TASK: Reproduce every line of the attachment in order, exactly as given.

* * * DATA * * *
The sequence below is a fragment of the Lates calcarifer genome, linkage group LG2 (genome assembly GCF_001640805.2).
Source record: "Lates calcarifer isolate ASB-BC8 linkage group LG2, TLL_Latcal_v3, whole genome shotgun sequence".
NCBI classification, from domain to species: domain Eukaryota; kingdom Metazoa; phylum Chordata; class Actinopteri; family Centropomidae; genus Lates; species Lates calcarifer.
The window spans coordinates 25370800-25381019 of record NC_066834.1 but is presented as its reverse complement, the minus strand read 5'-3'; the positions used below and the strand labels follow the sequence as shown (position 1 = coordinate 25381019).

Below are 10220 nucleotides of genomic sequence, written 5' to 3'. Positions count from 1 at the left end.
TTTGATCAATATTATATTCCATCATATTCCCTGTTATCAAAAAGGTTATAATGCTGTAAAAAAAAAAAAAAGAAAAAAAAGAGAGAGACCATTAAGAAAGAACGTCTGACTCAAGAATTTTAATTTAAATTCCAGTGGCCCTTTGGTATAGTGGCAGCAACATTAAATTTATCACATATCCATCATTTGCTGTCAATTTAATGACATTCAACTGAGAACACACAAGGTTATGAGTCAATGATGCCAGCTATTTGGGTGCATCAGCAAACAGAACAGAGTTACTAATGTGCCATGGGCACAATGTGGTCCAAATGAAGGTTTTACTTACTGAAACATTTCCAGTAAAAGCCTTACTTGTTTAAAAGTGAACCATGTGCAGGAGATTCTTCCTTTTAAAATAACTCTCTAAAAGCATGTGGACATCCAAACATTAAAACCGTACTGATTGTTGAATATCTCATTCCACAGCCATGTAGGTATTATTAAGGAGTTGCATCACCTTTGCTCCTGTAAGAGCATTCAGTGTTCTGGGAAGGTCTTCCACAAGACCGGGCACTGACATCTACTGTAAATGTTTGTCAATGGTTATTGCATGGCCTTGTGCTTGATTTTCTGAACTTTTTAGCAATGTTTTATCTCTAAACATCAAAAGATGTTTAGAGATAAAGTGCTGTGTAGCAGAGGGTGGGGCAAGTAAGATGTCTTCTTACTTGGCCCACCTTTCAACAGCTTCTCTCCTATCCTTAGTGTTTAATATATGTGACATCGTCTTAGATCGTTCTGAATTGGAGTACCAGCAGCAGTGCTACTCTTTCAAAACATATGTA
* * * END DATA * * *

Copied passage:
The sequence below is a fragment of the Lates calcarifer genome, linkage group LG2 (genome assembly GCF_001640805.2).
Source record: "Lates calcarifer isolate ASB-BC8 linkage group LG2, TLL_Latcal_v3, whole genome shotgun sequence".
NCBI classification, from domain to species: domain Eukaryota; kingdom Metazoa; phylum Chordata; class Actinopteri; family Centropomidae; genus Lates; species Lates calcarifer.
The window spans coordinates 25370800-25381019 of record NC_066834.1 but is presented as its reverse complement, the minus strand read 5'-3'; the positions used below and the strand labels follow the sequence as shown (position 1 = coordinate 25381019).

Below are 10220 nucleotides of genomic sequence, written 5' to 3'. Positions count from 1 at the left end.
TTTGATCAATATTATATTCCATCATATTCCCTGTTATCAAAAAGGTTATAATGCTGTAAAAAAAAAAAAAAGAAAAAAAAGAGAGAGACCATTAAGAAAGAACGTCTGACTCAAGAATTTTAATTTAAATTCCAGTGGCCCTTTGGTATAGTGGCAGCAACATTAAATTTATCACATATCCATCATTTGCTGTCAATTTAATGACATTCAACTGAGAACACACAAGGTTATGAGTCAATGATGCCAGCTATTTGGGTGCATCAGCAAACAGAACAGAGTTACTAATGTGCCATGGGCACAATGTGGTCCAAATGAAGGTTTTACTTACTGAAACATTTCCAGTAAAAGCCTTACTTGTTTAAAAGTGAACCATGTGCAGGAGATTCTTCCTTTTAAAATAACTCTCTAAAAGCATGTGGACATCCAAACATTAAAACCGTACTGATTGTTGAATATCTCATTCCACAGCCATGTAGGTATTATTAAGGAGTTGCATCACCTTTGCTCCTGTAAGAGCATTCAGTGTTCTGGGAAGGTCTTCCACAAGACCGGGCACTGACATCTACTGTAAATGTTTGTCAATGGTTATTGCATGGCCTTGTGCTTGATTTTCTGAACTTTTTAGCAATGTTTTATCTCTAAACATCAAAAGATGTTTAGAGATAAAGTGCTGTGTAGCAGAGGGTGGGGCAAGTAAGATGTCTTCTTACTTGGCCCACCTTTCAACAGCTTCTCTCCTATCCTTAGTGTTTAATATATGTGACATCGTCTTAGATCGTTCTGAATTGGAGTACCAGCAGCAGTGCTACTCTTTCAAAACATATGTA